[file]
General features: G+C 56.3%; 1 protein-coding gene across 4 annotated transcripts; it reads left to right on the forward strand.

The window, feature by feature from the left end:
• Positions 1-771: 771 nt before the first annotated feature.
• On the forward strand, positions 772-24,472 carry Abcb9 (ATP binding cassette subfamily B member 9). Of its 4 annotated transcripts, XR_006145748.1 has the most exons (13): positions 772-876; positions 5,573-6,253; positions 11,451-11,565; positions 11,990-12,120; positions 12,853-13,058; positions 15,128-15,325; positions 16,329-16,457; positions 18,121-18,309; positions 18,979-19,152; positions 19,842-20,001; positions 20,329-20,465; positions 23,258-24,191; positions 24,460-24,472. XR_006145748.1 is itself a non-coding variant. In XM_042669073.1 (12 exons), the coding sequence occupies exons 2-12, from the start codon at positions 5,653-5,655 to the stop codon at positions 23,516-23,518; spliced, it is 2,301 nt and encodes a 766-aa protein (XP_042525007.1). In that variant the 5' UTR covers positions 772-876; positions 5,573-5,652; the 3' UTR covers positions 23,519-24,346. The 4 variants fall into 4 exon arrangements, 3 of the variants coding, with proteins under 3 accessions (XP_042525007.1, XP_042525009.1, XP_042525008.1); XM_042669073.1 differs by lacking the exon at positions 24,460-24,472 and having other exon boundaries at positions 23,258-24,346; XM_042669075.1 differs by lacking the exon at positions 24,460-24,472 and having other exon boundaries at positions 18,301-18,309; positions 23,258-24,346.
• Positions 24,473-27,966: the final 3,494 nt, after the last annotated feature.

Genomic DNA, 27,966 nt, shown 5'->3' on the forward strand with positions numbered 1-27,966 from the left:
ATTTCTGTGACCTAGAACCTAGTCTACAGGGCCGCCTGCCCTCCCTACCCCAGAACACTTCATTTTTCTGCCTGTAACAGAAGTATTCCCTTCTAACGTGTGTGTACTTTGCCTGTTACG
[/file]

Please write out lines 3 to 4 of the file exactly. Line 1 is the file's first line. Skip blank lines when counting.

• Positions 1-771: 771 nt before the first annotated feature.
• On the forward strand, positions 772-24,472 carry Abcb9 (ATP binding cassette subfamily B member 9). Of its 4 annotated transcripts, XR_006145748.1 has the most exons (13): positions 772-876; positions 5,573-6,253; positions 11,451-11,565; positions 11,990-12,120; positions 12,853-13,058; positions 15,128-15,325; positions 16,329-16,457; positions 18,121-18,309; positions 18,979-19,152; positions 19,842-20,001; positions 20,329-20,465; positions 23,258-24,191; positions 24,460-24,472. XR_006145748.1 is itself a non-coding variant. In XM_042669073.1 (12 exons), the coding sequence occupies exons 2-12, from the start codon at positions 5,653-5,655 to the stop codon at positions 23,516-23,518; spliced, it is 2,301 nt and encodes a 766-aa protein (XP_042525007.1). In that variant the 5' UTR covers positions 772-876; positions 5,573-5,652; the 3' UTR covers positions 23,519-24,346. The 4 variants fall into 4 exon arrangements, 3 of the variants coding, with proteins under 3 accessions (XP_042525007.1, XP_042525009.1, XP_042525008.1); XM_042669073.1 differs by lacking the exon at positions 24,460-24,472 and having other exon boundaries at positions 23,258-24,346; XM_042669075.1 differs by lacking the exon at positions 24,460-24,472 and having other exon boundaries at positions 18,301-18,309; positions 23,258-24,346.